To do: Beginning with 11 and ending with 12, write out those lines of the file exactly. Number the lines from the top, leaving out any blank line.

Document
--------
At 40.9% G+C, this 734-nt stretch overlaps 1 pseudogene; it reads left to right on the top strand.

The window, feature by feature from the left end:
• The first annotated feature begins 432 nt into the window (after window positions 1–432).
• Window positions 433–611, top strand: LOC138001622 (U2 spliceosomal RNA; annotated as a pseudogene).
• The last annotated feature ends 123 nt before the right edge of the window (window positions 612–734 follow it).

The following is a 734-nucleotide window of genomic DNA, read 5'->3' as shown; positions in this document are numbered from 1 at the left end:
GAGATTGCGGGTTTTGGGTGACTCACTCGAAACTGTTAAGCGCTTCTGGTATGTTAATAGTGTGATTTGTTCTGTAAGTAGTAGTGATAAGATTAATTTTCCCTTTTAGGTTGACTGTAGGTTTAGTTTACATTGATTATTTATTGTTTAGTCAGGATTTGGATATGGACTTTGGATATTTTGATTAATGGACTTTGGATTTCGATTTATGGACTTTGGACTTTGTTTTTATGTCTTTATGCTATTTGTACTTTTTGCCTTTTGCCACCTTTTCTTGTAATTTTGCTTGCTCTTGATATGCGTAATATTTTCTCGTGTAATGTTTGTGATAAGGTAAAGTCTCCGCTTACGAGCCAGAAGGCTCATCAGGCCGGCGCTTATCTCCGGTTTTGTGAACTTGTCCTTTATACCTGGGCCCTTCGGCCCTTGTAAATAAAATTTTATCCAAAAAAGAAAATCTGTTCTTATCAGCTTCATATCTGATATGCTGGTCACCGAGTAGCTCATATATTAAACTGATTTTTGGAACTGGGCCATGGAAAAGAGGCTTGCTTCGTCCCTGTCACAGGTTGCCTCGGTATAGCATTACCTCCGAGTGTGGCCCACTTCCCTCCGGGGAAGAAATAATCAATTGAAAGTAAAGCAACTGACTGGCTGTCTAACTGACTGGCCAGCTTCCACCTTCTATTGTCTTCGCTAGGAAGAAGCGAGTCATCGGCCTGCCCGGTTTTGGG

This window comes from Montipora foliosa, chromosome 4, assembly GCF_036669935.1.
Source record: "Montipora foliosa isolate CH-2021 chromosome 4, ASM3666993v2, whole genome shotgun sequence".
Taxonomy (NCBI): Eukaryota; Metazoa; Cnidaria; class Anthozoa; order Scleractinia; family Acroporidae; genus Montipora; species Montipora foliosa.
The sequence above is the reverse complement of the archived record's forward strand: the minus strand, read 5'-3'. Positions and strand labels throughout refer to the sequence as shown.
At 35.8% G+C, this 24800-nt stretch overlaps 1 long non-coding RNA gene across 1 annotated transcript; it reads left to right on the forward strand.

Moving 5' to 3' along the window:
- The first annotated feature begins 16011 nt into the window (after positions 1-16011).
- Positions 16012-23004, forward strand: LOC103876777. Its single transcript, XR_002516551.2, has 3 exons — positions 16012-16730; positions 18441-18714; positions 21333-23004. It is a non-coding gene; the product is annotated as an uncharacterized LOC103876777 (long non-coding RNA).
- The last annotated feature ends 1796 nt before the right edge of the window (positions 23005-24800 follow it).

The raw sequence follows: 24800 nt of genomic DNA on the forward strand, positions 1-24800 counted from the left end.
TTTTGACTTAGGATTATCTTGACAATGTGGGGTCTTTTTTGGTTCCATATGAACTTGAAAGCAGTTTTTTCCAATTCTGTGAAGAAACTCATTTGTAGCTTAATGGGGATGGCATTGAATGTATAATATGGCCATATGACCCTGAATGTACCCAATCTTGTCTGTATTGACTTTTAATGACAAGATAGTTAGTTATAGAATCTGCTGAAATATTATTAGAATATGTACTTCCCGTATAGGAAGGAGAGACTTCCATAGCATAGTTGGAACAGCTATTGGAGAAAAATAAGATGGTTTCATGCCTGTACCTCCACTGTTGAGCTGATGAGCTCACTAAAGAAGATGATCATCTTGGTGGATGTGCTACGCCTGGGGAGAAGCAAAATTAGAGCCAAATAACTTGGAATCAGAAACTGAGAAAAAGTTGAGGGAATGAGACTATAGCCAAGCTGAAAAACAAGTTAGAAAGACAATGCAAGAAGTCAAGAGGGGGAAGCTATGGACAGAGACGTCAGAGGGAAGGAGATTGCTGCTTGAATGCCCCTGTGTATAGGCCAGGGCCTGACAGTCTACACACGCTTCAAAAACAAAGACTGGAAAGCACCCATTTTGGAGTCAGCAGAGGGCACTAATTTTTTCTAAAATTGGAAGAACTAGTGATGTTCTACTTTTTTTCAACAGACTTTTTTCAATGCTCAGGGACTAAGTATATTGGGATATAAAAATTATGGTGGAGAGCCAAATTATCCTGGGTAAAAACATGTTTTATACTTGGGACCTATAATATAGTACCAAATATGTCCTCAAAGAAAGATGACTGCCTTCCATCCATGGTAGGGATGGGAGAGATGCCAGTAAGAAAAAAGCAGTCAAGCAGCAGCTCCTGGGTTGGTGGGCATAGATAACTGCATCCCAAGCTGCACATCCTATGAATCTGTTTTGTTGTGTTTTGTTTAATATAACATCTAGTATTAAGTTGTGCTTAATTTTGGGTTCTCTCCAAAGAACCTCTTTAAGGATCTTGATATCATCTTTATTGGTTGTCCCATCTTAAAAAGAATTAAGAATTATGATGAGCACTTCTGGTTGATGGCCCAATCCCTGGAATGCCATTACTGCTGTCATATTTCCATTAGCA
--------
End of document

The sequence above is the reverse complement of the archived record's forward strand: the minus strand, read 5'-3'. Positions and strand labels throughout refer to the sequence as shown.
At 35.8% G+C, this 24800-nt stretch overlaps 1 long non-coding RNA gene across 1 annotated transcript; it reads left to right on the forward strand.